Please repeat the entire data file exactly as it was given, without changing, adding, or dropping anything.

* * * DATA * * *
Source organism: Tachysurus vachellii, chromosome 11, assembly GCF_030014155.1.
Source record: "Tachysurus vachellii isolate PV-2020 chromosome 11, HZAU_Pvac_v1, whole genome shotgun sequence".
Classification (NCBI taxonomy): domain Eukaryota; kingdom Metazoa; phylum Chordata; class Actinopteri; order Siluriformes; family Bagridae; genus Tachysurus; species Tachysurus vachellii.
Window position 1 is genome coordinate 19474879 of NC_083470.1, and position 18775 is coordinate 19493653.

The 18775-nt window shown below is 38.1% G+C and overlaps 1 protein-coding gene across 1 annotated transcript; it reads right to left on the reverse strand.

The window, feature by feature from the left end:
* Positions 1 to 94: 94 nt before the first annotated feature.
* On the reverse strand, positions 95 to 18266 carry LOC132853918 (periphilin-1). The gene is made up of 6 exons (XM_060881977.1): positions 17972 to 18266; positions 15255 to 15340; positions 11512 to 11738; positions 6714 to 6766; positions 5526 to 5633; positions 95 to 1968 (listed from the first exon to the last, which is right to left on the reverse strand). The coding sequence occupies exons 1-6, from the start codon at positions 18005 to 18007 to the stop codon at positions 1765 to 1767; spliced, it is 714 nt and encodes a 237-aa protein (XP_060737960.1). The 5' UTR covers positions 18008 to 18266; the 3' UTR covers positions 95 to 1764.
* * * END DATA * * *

Source organism: Tachysurus vachellii, chromosome 11, assembly GCF_030014155.1.
Source record: "Tachysurus vachellii isolate PV-2020 chromosome 11, HZAU_Pvac_v1, whole genome shotgun sequence".
Classification (NCBI taxonomy): domain Eukaryota; kingdom Metazoa; phylum Chordata; class Actinopteri; order Siluriformes; family Bagridae; genus Tachysurus; species Tachysurus vachellii.
Window position 1 is genome coordinate 19474879 of NC_083470.1, and position 18775 is coordinate 19493653.

The 18775-nt window shown below is 38.1% G+C and overlaps 1 protein-coding gene across 1 annotated transcript; it reads right to left on the reverse strand.

The window, feature by feature from the left end:
* Positions 1 to 94: 94 nt before the first annotated feature.
* On the reverse strand, positions 95 to 18266 carry LOC132853918 (periphilin-1). The gene is made up of 6 exons (XM_060881977.1): positions 17972 to 18266; positions 15255 to 15340; positions 11512 to 11738; positions 6714 to 6766; positions 5526 to 5633; positions 95 to 1968 (listed from the first exon to the last, which is right to left on the reverse strand). The coding sequence occupies exons 1-6, from the start codon at positions 18005 to 18007 to the stop codon at positions 1765 to 1767; spliced, it is 714 nt and encodes a 237-aa protein (XP_060737960.1). The 5' UTR covers positions 18008 to 18266; the 3' UTR covers positions 95 to 1764.